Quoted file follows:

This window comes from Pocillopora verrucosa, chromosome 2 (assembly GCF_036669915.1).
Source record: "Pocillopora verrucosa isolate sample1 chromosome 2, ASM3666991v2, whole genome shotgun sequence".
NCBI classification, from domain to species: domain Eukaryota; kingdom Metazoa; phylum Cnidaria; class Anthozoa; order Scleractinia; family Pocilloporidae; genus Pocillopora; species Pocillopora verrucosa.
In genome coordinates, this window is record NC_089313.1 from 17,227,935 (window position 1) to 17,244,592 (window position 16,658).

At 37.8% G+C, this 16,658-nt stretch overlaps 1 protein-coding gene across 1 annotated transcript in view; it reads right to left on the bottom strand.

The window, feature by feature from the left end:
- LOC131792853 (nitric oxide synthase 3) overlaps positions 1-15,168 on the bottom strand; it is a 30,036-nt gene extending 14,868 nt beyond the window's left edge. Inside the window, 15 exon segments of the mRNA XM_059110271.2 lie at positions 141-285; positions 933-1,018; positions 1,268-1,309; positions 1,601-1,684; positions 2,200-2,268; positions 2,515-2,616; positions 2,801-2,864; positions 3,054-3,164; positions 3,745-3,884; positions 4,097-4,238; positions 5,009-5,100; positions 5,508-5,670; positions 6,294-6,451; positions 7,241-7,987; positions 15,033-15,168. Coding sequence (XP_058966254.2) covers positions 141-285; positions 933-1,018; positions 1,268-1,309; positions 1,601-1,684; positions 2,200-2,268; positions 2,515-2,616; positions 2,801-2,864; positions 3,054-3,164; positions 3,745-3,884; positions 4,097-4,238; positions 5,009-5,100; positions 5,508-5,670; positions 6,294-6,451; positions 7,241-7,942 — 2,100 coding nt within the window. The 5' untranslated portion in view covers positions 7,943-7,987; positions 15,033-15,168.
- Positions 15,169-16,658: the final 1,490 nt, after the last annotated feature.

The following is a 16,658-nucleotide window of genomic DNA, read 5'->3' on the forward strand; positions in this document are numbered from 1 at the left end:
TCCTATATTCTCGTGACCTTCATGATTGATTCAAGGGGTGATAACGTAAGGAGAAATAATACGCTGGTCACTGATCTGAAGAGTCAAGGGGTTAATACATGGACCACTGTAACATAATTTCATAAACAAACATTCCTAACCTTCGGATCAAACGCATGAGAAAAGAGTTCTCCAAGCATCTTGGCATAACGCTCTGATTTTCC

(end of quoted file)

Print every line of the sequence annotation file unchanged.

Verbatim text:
This window comes from Pocillopora verrucosa, chromosome 2 (assembly GCF_036669915.1).
Source record: "Pocillopora verrucosa isolate sample1 chromosome 2, ASM3666991v2, whole genome shotgun sequence".
NCBI classification, from domain to species: domain Eukaryota; kingdom Metazoa; phylum Cnidaria; class Anthozoa; order Scleractinia; family Pocilloporidae; genus Pocillopora; species Pocillopora verrucosa.
In genome coordinates, this window is record NC_089313.1 from 17,227,935 (window position 1) to 17,244,592 (window position 16,658).

At 37.8% G+C, this 16,658-nt stretch overlaps 1 protein-coding gene across 1 annotated transcript in view; it reads right to left on the bottom strand.

The window, feature by feature from the left end:
- LOC131792853 (nitric oxide synthase 3) overlaps positions 1-15,168 on the bottom strand; it is a 30,036-nt gene extending 14,868 nt beyond the window's left edge. Inside the window, 15 exon segments of the mRNA XM_059110271.2 lie at positions 141-285; positions 933-1,018; positions 1,268-1,309; positions 1,601-1,684; positions 2,200-2,268; positions 2,515-2,616; positions 2,801-2,864; positions 3,054-3,164; positions 3,745-3,884; positions 4,097-4,238; positions 5,009-5,100; positions 5,508-5,670; positions 6,294-6,451; positions 7,241-7,987; positions 15,033-15,168. Coding sequence (XP_058966254.2) covers positions 141-285; positions 933-1,018; positions 1,268-1,309; positions 1,601-1,684; positions 2,200-2,268; positions 2,515-2,616; positions 2,801-2,864; positions 3,054-3,164; positions 3,745-3,884; positions 4,097-4,238; positions 5,009-5,100; positions 5,508-5,670; positions 6,294-6,451; positions 7,241-7,942 — 2,100 coding nt within the window. The 5' untranslated portion in view covers positions 7,943-7,987; positions 15,033-15,168.
- Positions 15,169-16,658: the final 1,490 nt, after the last annotated feature.

The following is a 16,658-nucleotide window of genomic DNA, read 5'->3' on the forward strand; positions in this document are numbered from 1 at the left end:
TCCTATATTCTCGTGACCTTCATGATTGATTCAAGGGGTGATAACGTAAGGAGAAATAATACGCTGGTCACTGATCTGAAGAGTCAAGGGGTTAATACATGGACCACTGTAACATAATTTCATAAACAAACATTCCTAACCTTCGGATCAAACGCATGAGAAAAGAGTTCTCCAAGCATCTTGGCATAACGCTCTGATTTTCC